Thirteenth International Summer School on Mind, Brain and Education

2018 October 16–20

Migrants and Refugees in the 21st Century: Children in and out of schools

Directors of the School:
Kurt W. Fischer, Antonio M. Battro and Sebastián J. Lipina
Director of the Course: Marcelo Suárez Orozco
Program Officer of the School: Lula Majdalani

Suárez-Orozco, Carola

Carola Suárez-Orozco is a Professor of Human Development and Psychology at UCLA and is the co-founder of Re-Imagining Migration. Her books include: Children of Immigration (Harvard University Press), Learning a New Land (Harvard University Press), as well as the Transitions: The Development of the Children of Immigrants (NYU Press). She has been awarded an American Psychological Association (APA) Presidential Citation for her contributions to the understanding of cultural psychology of immigration, has served as Chair of the APA Presidential Task Force on Immigration, and is a member of the National Academy of Education.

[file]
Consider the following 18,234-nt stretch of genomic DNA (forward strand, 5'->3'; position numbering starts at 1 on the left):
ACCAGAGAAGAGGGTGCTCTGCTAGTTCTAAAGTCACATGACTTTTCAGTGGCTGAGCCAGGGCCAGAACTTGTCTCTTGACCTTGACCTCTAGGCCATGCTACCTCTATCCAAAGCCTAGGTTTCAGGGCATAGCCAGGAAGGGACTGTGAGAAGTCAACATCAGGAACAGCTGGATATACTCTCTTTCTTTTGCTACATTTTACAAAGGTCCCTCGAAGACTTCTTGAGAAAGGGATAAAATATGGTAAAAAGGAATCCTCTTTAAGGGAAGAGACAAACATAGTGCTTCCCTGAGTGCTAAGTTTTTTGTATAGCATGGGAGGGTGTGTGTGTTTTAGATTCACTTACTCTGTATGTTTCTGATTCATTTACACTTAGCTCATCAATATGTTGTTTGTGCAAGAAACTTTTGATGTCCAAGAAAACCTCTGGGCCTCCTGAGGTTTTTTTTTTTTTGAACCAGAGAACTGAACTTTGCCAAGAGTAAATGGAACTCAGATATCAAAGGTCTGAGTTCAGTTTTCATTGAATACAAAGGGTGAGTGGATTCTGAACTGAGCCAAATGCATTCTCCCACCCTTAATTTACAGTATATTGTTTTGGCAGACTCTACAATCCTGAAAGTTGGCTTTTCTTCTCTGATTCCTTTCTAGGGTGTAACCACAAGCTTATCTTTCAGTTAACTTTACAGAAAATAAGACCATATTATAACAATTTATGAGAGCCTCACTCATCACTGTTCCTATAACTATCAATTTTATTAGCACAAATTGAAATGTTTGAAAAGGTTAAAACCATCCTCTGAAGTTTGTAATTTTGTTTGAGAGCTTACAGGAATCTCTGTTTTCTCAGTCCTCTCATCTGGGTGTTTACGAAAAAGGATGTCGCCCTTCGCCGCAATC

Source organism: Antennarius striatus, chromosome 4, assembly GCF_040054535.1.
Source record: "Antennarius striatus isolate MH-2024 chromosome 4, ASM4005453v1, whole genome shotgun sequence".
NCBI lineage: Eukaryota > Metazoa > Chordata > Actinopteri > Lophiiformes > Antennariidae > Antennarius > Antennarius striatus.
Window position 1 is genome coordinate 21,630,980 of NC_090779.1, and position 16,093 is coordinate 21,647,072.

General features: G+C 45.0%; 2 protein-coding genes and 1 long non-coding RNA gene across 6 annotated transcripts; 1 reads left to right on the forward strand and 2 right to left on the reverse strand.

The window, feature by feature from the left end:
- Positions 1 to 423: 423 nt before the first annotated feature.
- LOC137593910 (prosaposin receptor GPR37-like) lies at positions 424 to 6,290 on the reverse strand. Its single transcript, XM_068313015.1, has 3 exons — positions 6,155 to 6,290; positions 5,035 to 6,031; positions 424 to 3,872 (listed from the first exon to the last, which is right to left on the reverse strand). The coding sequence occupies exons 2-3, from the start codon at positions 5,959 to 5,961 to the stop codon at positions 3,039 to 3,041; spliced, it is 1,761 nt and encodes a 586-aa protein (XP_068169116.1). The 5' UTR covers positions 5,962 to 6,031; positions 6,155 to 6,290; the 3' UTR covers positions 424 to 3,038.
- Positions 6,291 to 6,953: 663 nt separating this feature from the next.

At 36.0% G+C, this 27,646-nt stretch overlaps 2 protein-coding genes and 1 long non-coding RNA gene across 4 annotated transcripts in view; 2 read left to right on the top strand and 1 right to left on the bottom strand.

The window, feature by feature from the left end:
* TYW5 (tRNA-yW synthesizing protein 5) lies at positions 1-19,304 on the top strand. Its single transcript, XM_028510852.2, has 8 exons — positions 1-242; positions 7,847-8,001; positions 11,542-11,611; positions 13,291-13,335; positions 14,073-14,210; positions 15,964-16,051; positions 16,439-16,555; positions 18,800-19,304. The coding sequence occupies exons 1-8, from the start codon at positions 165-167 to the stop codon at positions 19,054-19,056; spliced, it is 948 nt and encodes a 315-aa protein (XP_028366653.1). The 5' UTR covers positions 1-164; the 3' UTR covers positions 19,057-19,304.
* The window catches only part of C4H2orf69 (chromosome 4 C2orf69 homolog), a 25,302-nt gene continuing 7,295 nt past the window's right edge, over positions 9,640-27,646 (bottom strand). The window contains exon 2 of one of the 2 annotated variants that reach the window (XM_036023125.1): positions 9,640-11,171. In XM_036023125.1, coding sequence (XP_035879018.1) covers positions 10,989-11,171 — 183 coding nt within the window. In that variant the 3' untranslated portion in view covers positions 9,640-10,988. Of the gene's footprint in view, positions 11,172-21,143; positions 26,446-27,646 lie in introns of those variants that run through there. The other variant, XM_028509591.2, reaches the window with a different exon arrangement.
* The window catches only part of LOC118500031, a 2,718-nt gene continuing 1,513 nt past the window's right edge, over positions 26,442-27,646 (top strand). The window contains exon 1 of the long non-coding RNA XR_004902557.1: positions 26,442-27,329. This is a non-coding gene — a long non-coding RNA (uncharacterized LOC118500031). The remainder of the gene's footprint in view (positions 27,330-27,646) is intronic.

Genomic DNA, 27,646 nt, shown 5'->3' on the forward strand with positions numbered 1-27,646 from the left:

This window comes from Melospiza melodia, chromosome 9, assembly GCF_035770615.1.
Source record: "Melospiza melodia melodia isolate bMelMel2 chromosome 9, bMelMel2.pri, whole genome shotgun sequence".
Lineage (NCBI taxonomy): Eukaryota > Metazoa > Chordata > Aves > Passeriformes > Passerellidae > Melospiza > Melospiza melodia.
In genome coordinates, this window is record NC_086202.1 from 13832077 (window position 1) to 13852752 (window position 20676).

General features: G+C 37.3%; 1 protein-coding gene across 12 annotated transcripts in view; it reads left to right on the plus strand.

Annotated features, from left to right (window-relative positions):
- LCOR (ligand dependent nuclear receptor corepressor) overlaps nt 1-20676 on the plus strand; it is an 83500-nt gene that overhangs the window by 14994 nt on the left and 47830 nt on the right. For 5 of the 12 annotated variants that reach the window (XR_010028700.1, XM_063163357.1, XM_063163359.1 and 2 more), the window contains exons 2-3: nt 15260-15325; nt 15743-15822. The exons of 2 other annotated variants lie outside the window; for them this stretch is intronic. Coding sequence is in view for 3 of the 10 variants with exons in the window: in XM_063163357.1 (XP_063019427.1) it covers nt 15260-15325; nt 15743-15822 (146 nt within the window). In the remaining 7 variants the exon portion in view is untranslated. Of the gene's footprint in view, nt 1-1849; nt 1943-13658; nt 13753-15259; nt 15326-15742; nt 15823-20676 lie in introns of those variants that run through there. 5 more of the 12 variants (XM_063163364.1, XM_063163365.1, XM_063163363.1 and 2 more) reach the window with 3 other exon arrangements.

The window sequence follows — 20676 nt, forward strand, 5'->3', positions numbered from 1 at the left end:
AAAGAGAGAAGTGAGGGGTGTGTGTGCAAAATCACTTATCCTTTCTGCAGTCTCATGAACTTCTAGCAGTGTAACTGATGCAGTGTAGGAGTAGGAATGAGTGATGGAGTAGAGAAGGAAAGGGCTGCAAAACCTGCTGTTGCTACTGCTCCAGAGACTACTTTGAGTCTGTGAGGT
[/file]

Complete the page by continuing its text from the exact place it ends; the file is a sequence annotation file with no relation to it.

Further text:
A compassionate perspective: Re-Imaging migration
Across all OECD nations, on average, one quarter of all children have an immigrant parent. Settings charged with serving immigrant origin children and youth —schools, libraries, museums, and other civic and public institutions, are often found wanting. Many professionals in these settings often misunderstand immigrant origin children and youth; yet others feel they are unprepared to serve their needs. Concurrently, decidedly uncivil conversations are occurring in political and media arenas with ripple effects for these children and youth, their families and their peers as well as those who work with them. How can educators take on a compassionate, resilience-based perspective for serving these children and youth? Inn this paper I present a series of strategies employed by Re-Imagining Migration to develop the knowledge, empathy and mindsets that sustain inclusive and welcoming learning communities. The intent of this work is to foster healthy climates of learning by providing engaging topics of conversation and deep project-based learning that address students’ presentrealities as well as their future while providing tangible opportunities to bring in historical and cross-national conversations. The work is focused on bridging the empathy gap by providing learning opportunities through the fostering of the critical social emotional skill building of perspective taking.